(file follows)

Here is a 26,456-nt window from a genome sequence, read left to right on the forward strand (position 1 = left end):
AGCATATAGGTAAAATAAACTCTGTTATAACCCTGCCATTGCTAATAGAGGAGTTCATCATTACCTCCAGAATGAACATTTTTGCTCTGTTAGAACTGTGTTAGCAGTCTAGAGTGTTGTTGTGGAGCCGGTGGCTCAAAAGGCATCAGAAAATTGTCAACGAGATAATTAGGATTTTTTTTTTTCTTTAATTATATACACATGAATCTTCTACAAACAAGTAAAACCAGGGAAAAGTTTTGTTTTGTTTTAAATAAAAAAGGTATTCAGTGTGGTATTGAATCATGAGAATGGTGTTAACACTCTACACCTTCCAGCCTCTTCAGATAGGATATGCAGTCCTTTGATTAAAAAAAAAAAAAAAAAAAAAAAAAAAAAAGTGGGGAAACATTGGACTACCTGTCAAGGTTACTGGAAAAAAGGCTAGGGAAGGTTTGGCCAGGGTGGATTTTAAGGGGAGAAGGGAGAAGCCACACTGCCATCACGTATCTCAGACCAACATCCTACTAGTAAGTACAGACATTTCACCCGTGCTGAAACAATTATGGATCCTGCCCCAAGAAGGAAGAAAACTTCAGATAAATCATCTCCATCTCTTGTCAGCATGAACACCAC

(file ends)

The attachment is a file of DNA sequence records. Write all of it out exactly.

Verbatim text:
Here is a 26,456-nt window from a genome sequence, read left to right on the forward strand (position 1 = left end):
AGCATATAGGTAAAATAAACTCTGTTATAACCCTGCCATTGCTAATAGAGGAGTTCATCATTACCTCCAGAATGAACATTTTTGCTCTGTTAGAACTGTGTTAGCAGTCTAGAGTGTTGTTGTGGAGCCGGTGGCTCAAAAGGCATCAGAAAATTGTCAACGAGATAATTAGGATTTTTTTTTTTCTTTAATTATATACACATGAATCTTCTACAAACAAGTAAAACCAGGGAAAAGTTTTGTTTTGTTTTAAATAAAAAAGGTATTCAGTGTGGTATTGAATCATGAGAATGGTGTTAACACTCTACACCTTCCAGCCTCTTCAGATAGGATATGCAGTCCTTTGATTAAAAAAAAAAAAAAAAAAAAAAAAAAAAAAGTGGGGAAACATTGGACTACCTGTCAAGGTTACTGGAAAAAAGGCTAGGGAAGGTTTGGCCAGGGTGGATTTTAAGGGGAGAAGGGAGAAGCCACACTGCCATCACGTATCTCAGACCAACATCCTACTAGTAAGTACAGACATTTCACCCGTGCTGAAACAATTATGGATCCTGCCCCAAGAAGGAAGAAAACTTCAGATAAATCATCTCCATCTCTTGTCAGCATGAACACCAC